Simply write your post, highlight any text you want to format and then click the appropriate button in the toolbar to add formatting such as bold, italics, number list.

The Show/Hide Kitchen Sink button is used to view the advanced formating options including heading styles, underlining, font color, custom characters, undo, redo.

You switch between Visual Editing mode and HTML editing mode by clicking on the Visual or Text tab.

Visual Editor
Below is a quick video tutorial on the visual editor:


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Tips for writing better blog posts

Reading online is different from reading in a text book.

The easier to read and more engaging your posts are the more likely they’ll be read and the better your message will be conveyed.

Here’s some tips to help you write better posts on class blogs:

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1.  Use short paragraphs

Posts with really long paragraphs are harder to read online.

Best options are:

  • Break your posts up with paragraphs.
  • The more paragraphs the better.
  • Short paragraphs are better than long.
  • If you need to make some paragraphs one or two sentences long so they are visually easier to read online then do it if needed!
  • Make the first sentence of each paragraph make your readers want to read the rest of the paragraph.


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2.  Use Headings

Use headings, and where appropriate bullet points and number lists, to break up the post into manageable bit size chunks.

Creating a heading is as simple as:

  1. Highlight the text you want to change into a heading
  2. Select the Heading Style you want to apply from the advanced formatting toolbar (you access the advanced formatting toolbar by clicking on the Show/Hide Kitchen sink icon) – for most themes your best option is Heading 3
  3. Preview your post to make sure that headings you’ve used has broken your post into manageable chunks

Heading Styles

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3.  Remember to Link

When you write about a website you should link to it as your readers often want to check it out in more detail.

Creating a link is as simple as:

  1. Highlight the text you want to link to a website, blog or post
  2. Click on the Insert/Edit Link icon in the standard formatting toolbar
  3. Paste the link URL
  4. Then click Add Link

Adding links
Below is a quick video tutorial on how to add links:


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4.  Using colored text

While you’re less likely to use colored text in posts on a personal / professional blog it can engage students and draw attention to specific information on posts on a class blog.

You’ll see examples of it used in posts on Miss Jordan’s Class blog and the Student Challenge blog.

Changing the color of text is as simple as:

  1. Highlight the text you want to change
  2. Select the text color you want to apply from the advanced formatting toolbar (you access the advanced formatting toolbar by clicking on the Show/Hide Kitchen sink icon)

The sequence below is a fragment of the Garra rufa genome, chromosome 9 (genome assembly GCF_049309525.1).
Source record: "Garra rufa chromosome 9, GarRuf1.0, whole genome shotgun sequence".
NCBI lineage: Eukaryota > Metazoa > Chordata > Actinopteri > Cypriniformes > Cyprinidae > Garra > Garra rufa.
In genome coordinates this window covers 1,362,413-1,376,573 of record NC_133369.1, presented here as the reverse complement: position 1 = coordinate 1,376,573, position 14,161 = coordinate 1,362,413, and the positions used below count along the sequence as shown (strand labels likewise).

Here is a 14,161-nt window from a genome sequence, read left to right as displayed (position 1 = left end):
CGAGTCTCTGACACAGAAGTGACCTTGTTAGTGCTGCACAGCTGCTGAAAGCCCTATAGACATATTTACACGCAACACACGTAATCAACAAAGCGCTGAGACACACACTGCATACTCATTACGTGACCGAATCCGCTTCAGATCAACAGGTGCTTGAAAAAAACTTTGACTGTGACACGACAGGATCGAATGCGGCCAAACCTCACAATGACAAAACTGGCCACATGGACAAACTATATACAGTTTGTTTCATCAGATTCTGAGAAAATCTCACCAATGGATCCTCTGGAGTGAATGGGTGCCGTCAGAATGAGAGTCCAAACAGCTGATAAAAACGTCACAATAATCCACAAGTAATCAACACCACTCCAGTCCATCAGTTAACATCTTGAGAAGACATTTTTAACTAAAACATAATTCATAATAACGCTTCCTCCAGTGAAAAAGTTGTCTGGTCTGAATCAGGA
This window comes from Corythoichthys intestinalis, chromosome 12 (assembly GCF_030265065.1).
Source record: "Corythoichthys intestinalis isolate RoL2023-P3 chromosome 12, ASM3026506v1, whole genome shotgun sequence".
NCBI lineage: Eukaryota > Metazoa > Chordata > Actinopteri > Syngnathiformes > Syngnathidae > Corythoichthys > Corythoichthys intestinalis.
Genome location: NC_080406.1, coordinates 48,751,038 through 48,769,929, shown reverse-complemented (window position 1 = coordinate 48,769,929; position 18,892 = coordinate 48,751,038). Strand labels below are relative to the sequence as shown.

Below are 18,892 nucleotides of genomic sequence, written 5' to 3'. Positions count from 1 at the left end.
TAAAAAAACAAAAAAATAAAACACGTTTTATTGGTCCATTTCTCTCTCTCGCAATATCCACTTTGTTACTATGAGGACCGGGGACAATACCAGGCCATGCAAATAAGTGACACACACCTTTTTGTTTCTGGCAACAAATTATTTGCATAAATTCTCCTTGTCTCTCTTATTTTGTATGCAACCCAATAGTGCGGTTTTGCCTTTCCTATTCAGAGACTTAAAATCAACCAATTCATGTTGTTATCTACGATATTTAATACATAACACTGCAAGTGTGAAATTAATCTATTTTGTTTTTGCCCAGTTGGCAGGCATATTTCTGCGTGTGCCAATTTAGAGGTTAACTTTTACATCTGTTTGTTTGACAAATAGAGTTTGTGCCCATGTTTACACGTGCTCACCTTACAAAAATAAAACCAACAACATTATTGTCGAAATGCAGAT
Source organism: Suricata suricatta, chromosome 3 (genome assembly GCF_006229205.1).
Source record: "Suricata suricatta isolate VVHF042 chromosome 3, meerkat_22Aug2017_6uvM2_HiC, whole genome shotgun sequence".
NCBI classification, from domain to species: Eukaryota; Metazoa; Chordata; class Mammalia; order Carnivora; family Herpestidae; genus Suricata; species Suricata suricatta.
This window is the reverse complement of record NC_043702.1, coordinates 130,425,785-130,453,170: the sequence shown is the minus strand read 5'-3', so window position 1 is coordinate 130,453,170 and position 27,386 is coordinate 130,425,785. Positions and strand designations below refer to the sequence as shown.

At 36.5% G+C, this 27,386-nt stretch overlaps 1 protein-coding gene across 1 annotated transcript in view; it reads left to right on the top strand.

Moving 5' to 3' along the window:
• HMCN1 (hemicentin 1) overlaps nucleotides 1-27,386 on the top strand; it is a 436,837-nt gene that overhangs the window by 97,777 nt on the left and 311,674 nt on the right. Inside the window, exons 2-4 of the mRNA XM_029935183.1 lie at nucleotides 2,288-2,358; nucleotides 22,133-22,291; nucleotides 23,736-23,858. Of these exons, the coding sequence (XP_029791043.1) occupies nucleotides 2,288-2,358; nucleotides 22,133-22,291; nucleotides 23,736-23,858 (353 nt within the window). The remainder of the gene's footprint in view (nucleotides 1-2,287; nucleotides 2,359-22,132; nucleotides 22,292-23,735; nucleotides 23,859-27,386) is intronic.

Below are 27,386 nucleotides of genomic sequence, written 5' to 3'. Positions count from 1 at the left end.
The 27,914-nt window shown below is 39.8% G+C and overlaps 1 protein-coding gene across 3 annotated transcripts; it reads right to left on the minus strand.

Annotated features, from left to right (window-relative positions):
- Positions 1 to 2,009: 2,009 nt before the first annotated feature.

3. Preview your post to make sure the text is readable and you like the color

Adding color

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5.  Enhancing posts with images and media

When you look at class blog you’ll notice they enhance their posts with images and other types of media including videos and by embedding online tools.

We’ll show you how this is done later in Step 7: Images.

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Common Asked Post Questions

Here’s answers to commonly asked questions we receive into Edublogs Support:

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1.  What does the “Not found” message on my homepage mean?

By default, the front page of your blog is set to display your latest posts.

If you delete the default “Hello World’ post before you publish a new post then your front page will display ‘Nothing Found’, ’404 – Not Found Error’ or something similar depending on the theme you are using.

This message is displayed because there is nothing to display on your front page.

Not found message

All you need to do is go to Posts > Add New and publish a new post.

Once the new post is published you’ll see it displayed on your homepage.

You’ll find more detailed step by step instructions on how to fix a Not Found message here.


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2.  How do you delete the Hello World Post?

Every newly created blog is the same default lay out with posts displayed on its home page with a ‘Hello World’ post and an ‘Sample’ page.

You can delete this post at any time by going to Posts > All Posts.  

Hovering your mouse over the title of  the Hello post brings up four action links.

Now just click on Trash.  This sends it to your Trash folder where it is permanently deleted within 30 days of when you trashed it.

Remember if you delete all posts, and your homepage is your blog post page, you will see a “Not Found” message.

To remove that message you just need to publish a new post by going to Posts > Add New.

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3.  How do I change font type and size?